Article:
If only he were gentle to his opponents then there would have been a word of agreement over him – for indeed their great scholars bowed to his learning, acknowledged his ability and lack of mistakes, and conceded that he was an ocean having no limits and a treasure having no equivalent. However they harboured ill feeling against him….and every person’s saying can be taken or left
He used to preserve the prayers and fasts, glorifying the laws outwardly and inwardly. He did not give fatwá out of poor understanding for he was extremely intelligent, nor out of lack of knowledge for he was an overflowing ocean. Neither did he play with the religion but derived evidence from the Qurʾān, Sunnah and Qiyaas (analogy) and proved and argued following the footsteps of the Imāms who preceded him, so he has a reward if he erred and two rewards if he was correct.
He fell ill in the castle (in which he was imprisoned) with a serious disease until he died on the night of Monday 20th Dhul Qa`dah, and they prayed over him in the mosque of Damascus. And afterwards many talked about the number that attended his funeral prayer, and the least number given was fifty thousand.” [‘al-Durar al-Kaaminah’ of ibn Hajr al-Asqʿalánee under the biography of ibn Taymīyyah]
Ibn Hajr al-Asqʿalánee said, “the shaykh of our shaykhs, al-Ḥāfiẓ Abū al-Yu`maree (ibn Sayyid al-Nās) said in his biography of ibn Taymīyyah: ‘al-Mizzi encouraged me to express my opinion on Shaykh al-Islām Taqi ad-Dīn. I found him to be from those who had acquired a fortunate of knowledge in the sciences that he had. He used to completely memorized and implement the Sunan and Āthār (narrations). Should he speak about tafsīr then he would carry its flag, and should he pass a fatwá in fiqh then he knew its limits. Should he speak about a ḥadīth then he was the companion of its knowledge and fully cognizant of its narrations. Should he give a lecture on Religions and Sects then none was seen who was more comprehensive or meticulous than he, he surpassed his contemporaries in every science, and you would not see one like him, and his own eye did not see one like himself.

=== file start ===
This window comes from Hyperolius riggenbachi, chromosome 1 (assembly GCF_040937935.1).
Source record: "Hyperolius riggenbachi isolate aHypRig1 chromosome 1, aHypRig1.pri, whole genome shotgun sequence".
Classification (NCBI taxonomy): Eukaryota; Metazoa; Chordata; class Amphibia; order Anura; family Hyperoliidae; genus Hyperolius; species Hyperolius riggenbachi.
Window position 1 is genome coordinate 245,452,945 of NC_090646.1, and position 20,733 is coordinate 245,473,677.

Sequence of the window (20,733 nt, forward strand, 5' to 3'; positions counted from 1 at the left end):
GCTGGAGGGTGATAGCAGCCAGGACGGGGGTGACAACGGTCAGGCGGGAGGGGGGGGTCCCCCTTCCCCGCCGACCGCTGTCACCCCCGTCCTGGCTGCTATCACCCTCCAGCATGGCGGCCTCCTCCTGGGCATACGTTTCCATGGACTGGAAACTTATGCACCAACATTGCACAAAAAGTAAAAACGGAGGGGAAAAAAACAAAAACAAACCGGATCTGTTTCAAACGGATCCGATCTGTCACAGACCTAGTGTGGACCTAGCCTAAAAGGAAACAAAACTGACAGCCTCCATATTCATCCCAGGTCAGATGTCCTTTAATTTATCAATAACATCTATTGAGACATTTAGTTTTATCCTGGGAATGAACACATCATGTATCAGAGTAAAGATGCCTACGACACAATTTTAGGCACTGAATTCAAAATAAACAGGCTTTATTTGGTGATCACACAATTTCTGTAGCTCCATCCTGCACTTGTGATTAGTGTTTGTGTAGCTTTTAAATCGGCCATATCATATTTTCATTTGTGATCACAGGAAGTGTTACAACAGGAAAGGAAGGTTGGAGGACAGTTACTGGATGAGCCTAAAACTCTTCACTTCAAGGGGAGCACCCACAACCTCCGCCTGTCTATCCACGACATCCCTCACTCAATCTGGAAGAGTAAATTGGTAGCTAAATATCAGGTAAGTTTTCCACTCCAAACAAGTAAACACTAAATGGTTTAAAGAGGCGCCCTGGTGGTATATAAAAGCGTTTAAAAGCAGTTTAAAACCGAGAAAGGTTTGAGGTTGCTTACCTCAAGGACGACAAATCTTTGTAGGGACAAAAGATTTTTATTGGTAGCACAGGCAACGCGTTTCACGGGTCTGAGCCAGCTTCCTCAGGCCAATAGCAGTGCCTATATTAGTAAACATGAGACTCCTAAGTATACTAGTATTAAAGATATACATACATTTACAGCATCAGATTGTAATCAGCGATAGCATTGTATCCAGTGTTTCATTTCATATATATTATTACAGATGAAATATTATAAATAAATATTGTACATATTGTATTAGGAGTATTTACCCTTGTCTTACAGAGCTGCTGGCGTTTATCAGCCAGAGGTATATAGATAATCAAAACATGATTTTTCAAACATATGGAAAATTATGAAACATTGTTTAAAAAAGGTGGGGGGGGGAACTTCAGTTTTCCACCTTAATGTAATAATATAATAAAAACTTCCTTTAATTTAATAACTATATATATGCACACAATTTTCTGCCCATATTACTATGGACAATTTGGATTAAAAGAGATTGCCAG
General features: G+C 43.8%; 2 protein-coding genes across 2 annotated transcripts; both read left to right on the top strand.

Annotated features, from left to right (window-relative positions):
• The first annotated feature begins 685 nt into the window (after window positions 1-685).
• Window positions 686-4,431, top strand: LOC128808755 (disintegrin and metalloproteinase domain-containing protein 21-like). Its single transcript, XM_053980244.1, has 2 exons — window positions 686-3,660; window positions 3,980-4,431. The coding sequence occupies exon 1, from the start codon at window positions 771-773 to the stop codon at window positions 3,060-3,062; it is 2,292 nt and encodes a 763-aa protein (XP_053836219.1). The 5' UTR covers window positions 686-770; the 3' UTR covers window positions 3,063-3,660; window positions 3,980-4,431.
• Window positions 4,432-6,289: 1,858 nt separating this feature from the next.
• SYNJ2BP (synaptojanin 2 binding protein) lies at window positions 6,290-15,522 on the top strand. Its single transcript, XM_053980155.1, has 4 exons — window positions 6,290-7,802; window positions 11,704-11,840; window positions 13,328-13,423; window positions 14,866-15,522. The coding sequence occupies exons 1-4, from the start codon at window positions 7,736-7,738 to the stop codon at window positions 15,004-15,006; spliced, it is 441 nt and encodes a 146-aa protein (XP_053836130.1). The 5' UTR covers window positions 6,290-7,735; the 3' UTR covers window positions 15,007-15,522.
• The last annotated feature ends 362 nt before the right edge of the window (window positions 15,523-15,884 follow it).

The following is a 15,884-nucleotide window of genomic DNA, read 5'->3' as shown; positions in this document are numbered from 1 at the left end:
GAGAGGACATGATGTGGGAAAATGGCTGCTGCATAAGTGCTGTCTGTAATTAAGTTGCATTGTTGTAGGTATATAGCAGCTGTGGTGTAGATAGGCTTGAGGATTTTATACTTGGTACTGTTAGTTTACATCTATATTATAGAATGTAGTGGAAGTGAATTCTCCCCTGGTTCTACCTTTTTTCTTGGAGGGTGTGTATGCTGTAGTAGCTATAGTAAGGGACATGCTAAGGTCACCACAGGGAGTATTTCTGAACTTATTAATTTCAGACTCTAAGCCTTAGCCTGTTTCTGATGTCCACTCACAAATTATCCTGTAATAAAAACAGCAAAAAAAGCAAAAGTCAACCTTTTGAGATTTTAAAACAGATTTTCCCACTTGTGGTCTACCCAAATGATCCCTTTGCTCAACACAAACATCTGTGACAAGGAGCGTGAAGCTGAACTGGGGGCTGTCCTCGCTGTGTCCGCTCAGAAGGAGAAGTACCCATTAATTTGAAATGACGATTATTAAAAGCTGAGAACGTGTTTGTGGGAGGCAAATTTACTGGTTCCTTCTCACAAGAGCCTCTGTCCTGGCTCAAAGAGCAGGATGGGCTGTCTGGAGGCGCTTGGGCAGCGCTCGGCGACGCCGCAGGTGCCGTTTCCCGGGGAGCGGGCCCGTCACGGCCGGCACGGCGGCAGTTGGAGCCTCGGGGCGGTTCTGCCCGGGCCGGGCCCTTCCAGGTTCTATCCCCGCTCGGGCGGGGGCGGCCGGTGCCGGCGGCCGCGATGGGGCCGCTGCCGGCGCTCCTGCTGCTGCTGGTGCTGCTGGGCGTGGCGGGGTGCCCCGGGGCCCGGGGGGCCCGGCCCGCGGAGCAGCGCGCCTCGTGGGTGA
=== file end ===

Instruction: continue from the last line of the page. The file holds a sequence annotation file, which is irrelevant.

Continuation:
He used to speak on tafsīr and a large number of people would attend his gatherings, and an agreeable number would return (having drunk) from his sweet, rich ocean. It continued in this way until the sickness of envy crept (into the hearts) of the people of his city. The people given to faultfinding gathered together and picked out anything that could be disapproved of in his beliefs, and they memorized certain of his statements with respect to this. They undermined him due to this and laid traps for him by which they could declare him to be an innovator. They thought that he had left their way, and split off from their sect. So they argued with him, and he with them, and some of them cut relations with him, and he with them.
Then he argued with another group who was attributed to the Fuqaraa (a group of the Ṣufis) who thought that they were on the minute details of the inner reality and upon its truth. And he exposed these Orders….
Then this reached the first group and they sought help from those who cut relations with him and harboured malice towards him. So they took the matter to the rulers, each of them having decided that he was a disbeliever. And they prepared a meeting and inspired the ignorant people to spread the word amongst the great scholars. And they took steps to transfer the matter to the king of Egypt and as a result he (ibn Taymīyyah) was arrested and put in prison. And gatherings were convened to discuss the spilling of his blood, calling for this purpose the people from the small mosques and students – those people who would argue to make others happy, and those who would argue to show their cleverness, and those who declared takfīr and called for disassociation. And your Lord Knows what is in their hearts and what they proclaim. And the one who announced his kufr was no better than the one who argued to make others happy.